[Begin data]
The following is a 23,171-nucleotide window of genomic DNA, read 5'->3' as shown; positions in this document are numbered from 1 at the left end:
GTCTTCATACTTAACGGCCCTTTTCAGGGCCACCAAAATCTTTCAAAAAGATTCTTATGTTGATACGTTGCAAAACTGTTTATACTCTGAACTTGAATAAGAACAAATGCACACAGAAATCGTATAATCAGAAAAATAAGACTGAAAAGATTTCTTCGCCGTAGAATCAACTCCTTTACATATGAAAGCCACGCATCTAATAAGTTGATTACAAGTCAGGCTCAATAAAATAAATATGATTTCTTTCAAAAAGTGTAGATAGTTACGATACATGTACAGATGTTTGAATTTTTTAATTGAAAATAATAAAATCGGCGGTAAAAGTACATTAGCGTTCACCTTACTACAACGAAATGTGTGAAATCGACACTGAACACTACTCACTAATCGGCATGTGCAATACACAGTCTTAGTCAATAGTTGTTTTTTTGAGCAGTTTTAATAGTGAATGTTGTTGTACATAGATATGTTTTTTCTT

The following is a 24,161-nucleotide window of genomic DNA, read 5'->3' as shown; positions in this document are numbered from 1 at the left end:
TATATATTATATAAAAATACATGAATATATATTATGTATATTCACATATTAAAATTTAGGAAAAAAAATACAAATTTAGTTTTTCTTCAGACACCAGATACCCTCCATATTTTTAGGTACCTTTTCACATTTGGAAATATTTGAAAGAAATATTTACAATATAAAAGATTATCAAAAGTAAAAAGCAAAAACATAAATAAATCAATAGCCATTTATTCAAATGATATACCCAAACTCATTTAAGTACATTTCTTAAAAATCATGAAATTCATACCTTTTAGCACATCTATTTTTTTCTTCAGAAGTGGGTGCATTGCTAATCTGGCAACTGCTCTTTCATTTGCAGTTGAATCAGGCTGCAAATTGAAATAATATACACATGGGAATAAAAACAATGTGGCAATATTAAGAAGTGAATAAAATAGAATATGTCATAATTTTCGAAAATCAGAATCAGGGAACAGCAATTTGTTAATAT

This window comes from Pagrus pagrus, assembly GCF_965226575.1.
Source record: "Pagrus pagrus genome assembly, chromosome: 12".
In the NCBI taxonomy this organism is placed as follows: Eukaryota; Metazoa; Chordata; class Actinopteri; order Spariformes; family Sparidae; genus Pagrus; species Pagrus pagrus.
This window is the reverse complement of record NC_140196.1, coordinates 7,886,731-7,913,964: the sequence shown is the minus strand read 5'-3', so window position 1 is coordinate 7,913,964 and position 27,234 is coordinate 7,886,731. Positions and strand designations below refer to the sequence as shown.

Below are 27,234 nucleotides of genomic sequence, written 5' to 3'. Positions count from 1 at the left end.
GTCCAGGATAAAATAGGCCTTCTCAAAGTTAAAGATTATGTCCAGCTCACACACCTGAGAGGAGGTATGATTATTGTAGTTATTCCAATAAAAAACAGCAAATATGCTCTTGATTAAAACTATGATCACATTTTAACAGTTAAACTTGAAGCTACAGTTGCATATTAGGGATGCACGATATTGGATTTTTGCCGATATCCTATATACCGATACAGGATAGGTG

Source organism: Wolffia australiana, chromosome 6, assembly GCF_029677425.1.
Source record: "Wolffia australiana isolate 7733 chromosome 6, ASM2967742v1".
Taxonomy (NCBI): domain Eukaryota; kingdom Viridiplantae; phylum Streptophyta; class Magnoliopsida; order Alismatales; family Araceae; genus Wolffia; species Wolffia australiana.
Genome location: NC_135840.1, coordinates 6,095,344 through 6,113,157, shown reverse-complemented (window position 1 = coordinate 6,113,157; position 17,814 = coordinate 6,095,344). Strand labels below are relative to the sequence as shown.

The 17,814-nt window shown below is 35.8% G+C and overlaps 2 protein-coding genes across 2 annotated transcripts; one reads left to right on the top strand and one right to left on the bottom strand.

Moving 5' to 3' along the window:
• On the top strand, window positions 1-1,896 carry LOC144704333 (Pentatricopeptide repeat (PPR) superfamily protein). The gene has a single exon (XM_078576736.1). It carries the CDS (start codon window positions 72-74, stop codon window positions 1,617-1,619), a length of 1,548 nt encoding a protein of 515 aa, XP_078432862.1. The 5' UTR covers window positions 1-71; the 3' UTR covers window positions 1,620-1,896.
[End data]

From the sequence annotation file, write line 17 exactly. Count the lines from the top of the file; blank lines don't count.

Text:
• On the top strand, window positions 1-1,896 carry LOC144704333 (Pentatricopeptide repeat (PPR) superfamily protein). The gene has a single exon (XM_078576736.1). It carries the CDS (start codon window positions 72-74, stop codon window positions 1,617-1,619), a length of 1,548 nt encoding a protein of 515 aa, XP_078432862.1. The 5' UTR covers window positions 1-71; the 3' UTR covers window positions 1,620-1,896.